Last week your toddler loved pasta, this week she suddenly doesn’t. Meanwhile you’re worried your primary schooler isn’t getting his five-a-day, and it’s slowly beginning to dawn on you that, far from being sweet, dessert is now a full-on bargaining tool at the dinner table.
In short, how do you fix mealtimes when it all starts to feel like it’s going wrong?
Meals Our Kids Love! talked to Dr Emma Haycraft, a Senior Lecturer in Psychology at Loughborough University specialising in parenting at mealtimes. Dr Emma is one of the team behind the Child Feeding Guide website and app (We loved the app – read our Friday Dish review here).
Hi Emma, let’s start by asking what are the most common mistakes we parents make when feeding our children?
Serving inappropriate portion sizes is common. If parents give their child too much food this can result in food being left on their plates because they are full. What then often happens is that parents force or pressure children to eat more of the food on their plate. Doing this repeatedly can have unintended consequences as it can teach children to ignore their internal fullness cues and they then start to overeat. This can then lead to children becoming overweight or even obese.
We recommend the rule of palm as a portion size guide: a palm-sized portion of the main food (e.g. lasagne) and 2 to 3 palm-sized portions of accompanying food (e.g., peas and sweetcorn). It’s better for children of all ages to ask for more food than be forced to eat foods they don’t want to.
I feel like I’ve got into bad habits when it comes to feeding my kids. They are now all at primary school. Is it too late to change?
Definitely not! You can make positive changes to improve eating behaviours at any age. It’s never too late to get children involved in meal preparation for example, help with shopping for foods, or playing games that teach them about healthy eating and nutrition. Learning more about a variety of foods, and why they’re important for us to consume, is a great way to help children to develop healthy habits.
How can I get my child to try new foods?
Repeated offering is the best way to get children to try new foods. It can take children a number of times, sometimes as many as 20, before children learn to trust and like a new food. Research suggests parents and caregivers should keep offering new or disliked foods to their children over a period of weeks or months. It may be effective to gently encourage your child to taste a food or, if they’re really not keen, to just pick it up, lick it, or sniff it. This all helps.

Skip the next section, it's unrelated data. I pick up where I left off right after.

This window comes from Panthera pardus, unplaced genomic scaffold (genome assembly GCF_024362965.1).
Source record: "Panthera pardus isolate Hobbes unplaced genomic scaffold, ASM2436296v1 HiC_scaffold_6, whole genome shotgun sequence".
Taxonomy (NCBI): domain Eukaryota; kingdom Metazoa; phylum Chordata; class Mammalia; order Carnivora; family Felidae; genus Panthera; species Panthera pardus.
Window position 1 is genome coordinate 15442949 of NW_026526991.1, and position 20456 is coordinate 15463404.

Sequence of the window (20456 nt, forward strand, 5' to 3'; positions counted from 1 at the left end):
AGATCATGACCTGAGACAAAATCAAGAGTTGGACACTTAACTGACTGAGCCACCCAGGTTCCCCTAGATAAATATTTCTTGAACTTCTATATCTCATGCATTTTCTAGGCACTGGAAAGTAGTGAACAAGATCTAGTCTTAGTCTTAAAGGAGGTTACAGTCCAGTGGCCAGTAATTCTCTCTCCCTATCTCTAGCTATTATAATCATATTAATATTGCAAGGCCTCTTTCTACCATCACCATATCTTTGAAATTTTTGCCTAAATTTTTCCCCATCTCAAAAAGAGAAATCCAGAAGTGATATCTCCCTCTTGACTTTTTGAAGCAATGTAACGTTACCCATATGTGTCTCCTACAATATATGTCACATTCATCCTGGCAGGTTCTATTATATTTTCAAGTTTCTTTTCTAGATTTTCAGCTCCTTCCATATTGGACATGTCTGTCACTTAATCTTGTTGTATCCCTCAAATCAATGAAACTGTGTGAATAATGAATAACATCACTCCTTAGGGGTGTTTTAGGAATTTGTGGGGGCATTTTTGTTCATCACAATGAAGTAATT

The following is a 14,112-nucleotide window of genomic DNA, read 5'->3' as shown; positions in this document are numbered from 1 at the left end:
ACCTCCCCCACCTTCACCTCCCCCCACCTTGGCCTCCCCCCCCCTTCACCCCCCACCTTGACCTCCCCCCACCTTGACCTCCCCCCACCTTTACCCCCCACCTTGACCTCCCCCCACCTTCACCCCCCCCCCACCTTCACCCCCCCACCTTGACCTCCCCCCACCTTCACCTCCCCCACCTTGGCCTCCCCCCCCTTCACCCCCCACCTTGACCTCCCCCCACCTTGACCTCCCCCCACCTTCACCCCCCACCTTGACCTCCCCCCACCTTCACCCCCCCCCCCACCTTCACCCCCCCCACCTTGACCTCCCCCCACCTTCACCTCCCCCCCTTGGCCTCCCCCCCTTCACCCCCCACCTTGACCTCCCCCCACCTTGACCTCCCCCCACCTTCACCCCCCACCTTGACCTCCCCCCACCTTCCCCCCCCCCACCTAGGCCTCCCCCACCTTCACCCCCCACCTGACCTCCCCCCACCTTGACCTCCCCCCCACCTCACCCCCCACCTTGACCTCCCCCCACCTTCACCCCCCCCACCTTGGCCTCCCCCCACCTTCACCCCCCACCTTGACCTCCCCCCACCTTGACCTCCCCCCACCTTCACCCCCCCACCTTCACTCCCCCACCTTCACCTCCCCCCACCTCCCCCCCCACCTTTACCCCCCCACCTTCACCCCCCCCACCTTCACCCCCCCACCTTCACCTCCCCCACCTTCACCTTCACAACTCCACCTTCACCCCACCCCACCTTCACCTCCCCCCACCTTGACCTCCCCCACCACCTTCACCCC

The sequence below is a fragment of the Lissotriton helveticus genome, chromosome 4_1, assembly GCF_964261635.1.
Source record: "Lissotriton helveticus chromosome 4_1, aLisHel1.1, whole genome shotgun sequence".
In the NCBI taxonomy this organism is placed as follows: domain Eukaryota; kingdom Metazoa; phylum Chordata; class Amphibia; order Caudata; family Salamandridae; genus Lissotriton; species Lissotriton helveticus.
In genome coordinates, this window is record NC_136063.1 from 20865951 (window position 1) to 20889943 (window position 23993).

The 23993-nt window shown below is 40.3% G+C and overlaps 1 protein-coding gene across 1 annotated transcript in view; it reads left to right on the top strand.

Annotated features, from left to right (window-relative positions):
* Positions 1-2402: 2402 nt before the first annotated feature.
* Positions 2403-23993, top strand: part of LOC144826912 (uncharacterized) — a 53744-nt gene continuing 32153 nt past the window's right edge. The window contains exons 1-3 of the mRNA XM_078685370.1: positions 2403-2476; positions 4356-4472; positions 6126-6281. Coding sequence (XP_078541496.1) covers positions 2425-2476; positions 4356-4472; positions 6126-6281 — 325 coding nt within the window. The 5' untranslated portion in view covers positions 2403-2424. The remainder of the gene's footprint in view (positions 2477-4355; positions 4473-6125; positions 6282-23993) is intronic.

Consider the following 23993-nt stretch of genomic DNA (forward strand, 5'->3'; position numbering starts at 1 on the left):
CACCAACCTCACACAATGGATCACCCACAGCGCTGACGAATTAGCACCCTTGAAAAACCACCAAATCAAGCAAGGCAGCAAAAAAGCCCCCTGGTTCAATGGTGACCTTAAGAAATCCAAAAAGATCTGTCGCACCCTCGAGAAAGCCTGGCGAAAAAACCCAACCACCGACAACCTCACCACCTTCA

For younger kids, messy play with different foods can also help to make foods more familiar. We created the Exposure Monitor where parents can log how many times a food has been offered and whether it was eaten or refused.
I’m struggling to find meals all my kids will eat and I end up cooking 2- 3 different meals every day. What can I do to get my kids to just eat what I cook?
This is something many parents can relate to. You could start by trying to incorporate elements that each of your children like into one meal or, if your children are old enough to understand this, you could allow them to take turns to choose a meal (from a choice that you give them) and everyone has to eat the same. So on Monday, child A chooses, Tuesday is child B’s turn, etc.
It can take a while for children to learn to like new foods and tastes and many of them get stuck eating the same foods. The best way to get your children to eat more foods is to keep offering them. There will probably be some refusal, but encouraging them to try might produce surprising results! You could have a reward chart where, once the children have eaten (or tasted) five new meals or foods, they can choose a treat (swimming, a small toy, etc). And don’t forget to praise them for trying something new.
But what if my child just refuses to eat what I’ve made and then says he’s hungry half an hour after dinner?
It’s recommended that you stick to making just one meal for the whole family. Children will start to learn that, while there may be some meals they prefer to others, they need to eat the dinner that is served. We all have foods we don’t like, but as long as the meal contains food you know your kids enjoy, then keep offering it. Try not to cave and offer an alternative. If your child is still really hungry later on, having refused the main meal, you could offer them a piece of toast or other small, healthy snack.